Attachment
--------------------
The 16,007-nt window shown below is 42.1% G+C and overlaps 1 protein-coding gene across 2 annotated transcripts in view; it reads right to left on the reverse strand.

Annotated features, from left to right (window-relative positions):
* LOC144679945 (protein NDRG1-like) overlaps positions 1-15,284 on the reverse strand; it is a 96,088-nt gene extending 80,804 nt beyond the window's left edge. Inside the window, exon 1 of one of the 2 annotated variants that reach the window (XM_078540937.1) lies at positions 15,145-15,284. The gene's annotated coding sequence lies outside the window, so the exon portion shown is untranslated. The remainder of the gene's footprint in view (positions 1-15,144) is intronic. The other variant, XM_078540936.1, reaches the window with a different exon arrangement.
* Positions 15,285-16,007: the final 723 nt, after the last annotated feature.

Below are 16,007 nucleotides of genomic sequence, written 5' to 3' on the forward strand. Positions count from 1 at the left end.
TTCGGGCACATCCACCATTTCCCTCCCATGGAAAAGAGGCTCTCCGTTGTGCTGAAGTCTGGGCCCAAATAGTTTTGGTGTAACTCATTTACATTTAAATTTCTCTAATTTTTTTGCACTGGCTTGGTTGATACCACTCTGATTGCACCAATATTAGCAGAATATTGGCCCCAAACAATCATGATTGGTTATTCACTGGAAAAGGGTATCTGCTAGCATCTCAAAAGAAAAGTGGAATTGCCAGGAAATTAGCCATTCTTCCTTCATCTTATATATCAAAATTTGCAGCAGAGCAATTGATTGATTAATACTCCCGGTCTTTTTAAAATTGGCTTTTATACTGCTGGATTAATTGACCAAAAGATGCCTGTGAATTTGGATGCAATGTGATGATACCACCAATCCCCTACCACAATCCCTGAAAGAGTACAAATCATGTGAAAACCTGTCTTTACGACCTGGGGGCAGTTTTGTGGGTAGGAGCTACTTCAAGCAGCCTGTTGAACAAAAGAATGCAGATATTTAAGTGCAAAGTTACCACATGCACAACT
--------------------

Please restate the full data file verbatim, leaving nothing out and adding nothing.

The 16,007-nt window shown below is 42.1% G+C and overlaps 1 protein-coding gene across 2 annotated transcripts in view; it reads right to left on the reverse strand.

Annotated features, from left to right (window-relative positions):
* LOC144679945 (protein NDRG1-like) overlaps positions 1-15,284 on the reverse strand; it is a 96,088-nt gene extending 80,804 nt beyond the window's left edge. Inside the window, exon 1 of one of the 2 annotated variants that reach the window (XM_078540937.1) lies at positions 15,145-15,284. The gene's annotated coding sequence lies outside the window, so the exon portion shown is untranslated. The remainder of the gene's footprint in view (positions 1-15,144) is intronic. The other variant, XM_078540936.1, reaches the window with a different exon arrangement.
* Positions 15,285-16,007: the final 723 nt, after the last annotated feature.

Below are 16,007 nucleotides of genomic sequence, written 5' to 3' on the forward strand. Positions count from 1 at the left end.
TTCGGGCACATCCACCATTTCCCTCCCATGGAAAAGAGGCTCTCCGTTGTGCTGAAGTCTGGGCCCAAATAGTTTTGGTGTAACTCATTTACATTTAAATTTCTCTAATTTTTTTGCACTGGCTTGGTTGATACCACTCTGATTGCACCAATATTAGCAGAATATTGGCCCCAAACAATCATGATTGGTTATTCACTGGAAAAGGGTATCTGCTAGCATCTCAAAAGAAAAGTGGAATTGCCAGGAAATTAGCCATTCTTCCTTCATCTTATATATCAAAATTTGCAGCAGAGCAATTGATTGATTAATACTCCCGGTCTTTTTAAAATTGGCTTTTATACTGCTGGATTAATTGACCAAAAGATGCCTGTGAATTTGGATGCAATGTGATGATACCACCAATCCCCTACCACAATCCCTGAAAGAGTACAAATCATGTGAAAACCTGTCTTTACGACCTGGGGGCAGTTTTGTGGGTAGGAGCTACTTCAAGCAGCCTGTTGAACAAAAGAATGCAGATATTTAAGTGCAAAGTTACCACATGCACAACT